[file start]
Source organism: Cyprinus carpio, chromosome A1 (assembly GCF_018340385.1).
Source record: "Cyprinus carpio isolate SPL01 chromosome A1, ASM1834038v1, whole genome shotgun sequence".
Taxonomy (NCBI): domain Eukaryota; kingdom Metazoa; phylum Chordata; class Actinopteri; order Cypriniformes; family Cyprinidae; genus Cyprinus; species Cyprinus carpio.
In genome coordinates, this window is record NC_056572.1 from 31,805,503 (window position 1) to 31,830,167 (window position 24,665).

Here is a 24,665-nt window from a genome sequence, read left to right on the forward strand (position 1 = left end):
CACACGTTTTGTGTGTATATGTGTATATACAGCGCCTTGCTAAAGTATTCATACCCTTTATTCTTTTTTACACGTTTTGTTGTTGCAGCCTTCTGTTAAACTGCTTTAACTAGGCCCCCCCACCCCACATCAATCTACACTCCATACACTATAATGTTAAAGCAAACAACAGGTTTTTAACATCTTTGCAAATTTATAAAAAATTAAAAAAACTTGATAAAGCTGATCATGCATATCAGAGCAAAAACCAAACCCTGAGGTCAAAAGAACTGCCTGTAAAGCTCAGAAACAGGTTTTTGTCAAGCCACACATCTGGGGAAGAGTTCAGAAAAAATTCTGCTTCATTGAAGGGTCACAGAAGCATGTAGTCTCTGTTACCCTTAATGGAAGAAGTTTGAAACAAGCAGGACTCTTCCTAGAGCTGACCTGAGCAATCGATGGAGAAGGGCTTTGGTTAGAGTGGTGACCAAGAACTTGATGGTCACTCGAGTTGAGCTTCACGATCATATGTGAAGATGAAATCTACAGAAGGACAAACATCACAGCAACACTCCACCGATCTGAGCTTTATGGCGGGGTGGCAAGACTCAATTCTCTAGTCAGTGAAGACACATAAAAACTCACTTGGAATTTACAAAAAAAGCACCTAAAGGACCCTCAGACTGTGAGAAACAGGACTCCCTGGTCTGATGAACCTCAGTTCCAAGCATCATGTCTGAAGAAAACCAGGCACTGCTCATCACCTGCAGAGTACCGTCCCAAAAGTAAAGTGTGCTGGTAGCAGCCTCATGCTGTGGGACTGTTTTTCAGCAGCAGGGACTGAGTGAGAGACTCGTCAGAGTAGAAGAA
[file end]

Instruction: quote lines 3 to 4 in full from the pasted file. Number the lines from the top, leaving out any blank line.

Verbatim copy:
Taxonomy (NCBI): domain Eukaryota; kingdom Metazoa; phylum Chordata; class Actinopteri; order Cypriniformes; family Cyprinidae; genus Cyprinus; species Cyprinus carpio.
In genome coordinates, this window is record NC_056572.1 from 31,805,503 (window position 1) to 31,830,167 (window position 24,665).